The marae is the hub of a Māori community, the place where people gather in times of joy and celebration, and times of stress and sadness. It generally has a wharenui (meeting house), a wharekai (dining room with attached kitchen) and a shower and toilet block. In older marae this is often a building separate from the others. In more modern marae it is attached to the meeting house.
The main buildings are mostly named for ancestors of the various whānau and hapū who belong to the marae. The wharenui is the place where those affiliated to the marae come to hold meetings, celebrations and wānanga (classes). It is also the place to which the people bring their deceased, so that the tūpāpaku (dead person) may lie within the embrace of their ancestors for the duration of the tangihanga.
Marae are set on land that is communally held. It may be land given by an ancestor – or several ancestors – for the purpose of a marae, or it may be land that was already in Māori title and was separated out from a larger block. The land is a Māori reservation, governed by section 338 of Te Ture Whenua Māori Act 1993.
Any Māori freehold land or any general land may be set apart for a village site, marae, meeting place or various other community uses, upon application by the owners of the land, and the recommendation of the Māori Land Court.
Each marae has trustees, elected by the people who belong to that marae. The number of trustees is decided by the people, but their role is governed by regulations in section 338A of the act. These regulations cover:
- the terms the trustees may be appointed for
- the circumstances in which they cease to hold office, and may be removed
- the powers, authorities and discretions that may be exercised by the trustees, and the manner in which they may exercise them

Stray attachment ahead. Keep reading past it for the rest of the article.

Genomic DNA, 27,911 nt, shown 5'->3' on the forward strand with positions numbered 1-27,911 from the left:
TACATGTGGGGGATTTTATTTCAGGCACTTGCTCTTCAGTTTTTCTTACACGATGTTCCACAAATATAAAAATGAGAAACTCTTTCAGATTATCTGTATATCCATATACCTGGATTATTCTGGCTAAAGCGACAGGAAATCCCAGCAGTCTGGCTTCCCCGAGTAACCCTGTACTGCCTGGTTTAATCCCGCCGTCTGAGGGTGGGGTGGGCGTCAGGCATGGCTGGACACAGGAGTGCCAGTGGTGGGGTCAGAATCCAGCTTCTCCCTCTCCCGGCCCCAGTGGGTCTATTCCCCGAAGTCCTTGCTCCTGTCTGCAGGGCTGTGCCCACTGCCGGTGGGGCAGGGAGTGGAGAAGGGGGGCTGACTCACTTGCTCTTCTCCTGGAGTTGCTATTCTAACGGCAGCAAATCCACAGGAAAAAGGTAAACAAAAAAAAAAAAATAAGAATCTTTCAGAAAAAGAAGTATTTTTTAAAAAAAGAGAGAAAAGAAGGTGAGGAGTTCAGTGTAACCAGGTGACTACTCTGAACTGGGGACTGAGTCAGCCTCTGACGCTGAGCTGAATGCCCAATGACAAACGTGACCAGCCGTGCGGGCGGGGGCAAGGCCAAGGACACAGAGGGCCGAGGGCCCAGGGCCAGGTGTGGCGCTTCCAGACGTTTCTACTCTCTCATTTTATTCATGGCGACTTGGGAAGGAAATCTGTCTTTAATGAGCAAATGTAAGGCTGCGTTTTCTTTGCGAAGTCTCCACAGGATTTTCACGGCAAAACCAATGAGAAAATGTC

- the conditions with which the trustees must comply.
A marae may have a constitution or charter that sets out the rules and understandings around how the marae is operated. The charter may include:
- a pepeha or short statement of the importance of the marae to its people
- the names of the hapū that are affiliated to the marae (there may be several)
- who the beneficiaries of the marae are (mostly those who are related to the named hapū, but sometimes also their spouses, whāngai and adopted children)
- what financial, accounting and health and safety requirements must be met
- how the trustees are elected, by whom, their responsibilities and terms of office and the duties of office holders such as treasurer, secretary and chairperson.
Marae management education
In 2012 the National Diploma of Māori Business and Management included a unit standard in marae management. To achieve this unit students had to explain the contemporary functions of the marae and the roles of its trustees and other personnel, and research a case study.
Authority of the Māori Land Court
Although it is the marae beneficiaries who appoint trustees, every nominated trustee must be formally approved by the Māori Land Court. The court may recommend that a new trustee attend a workshop on duties and responsibilities.
Being a marae trustee is a considerable responsibility. The marae complex is a large community asset. The land may cover a hectare or more, and together with the buildings, even a modest marae in a rural area may be valued at over $1 million. The trustees have the ultimate responsibility for all marae matters. However, it is the community members who support the marae and are related to it by whakapapa who ensure it continues.
Although a marae may have hundreds, even thousands, of beneficiaries, many of whom live quite far afield, it is often the small community that lives closest that keeps the marae alive.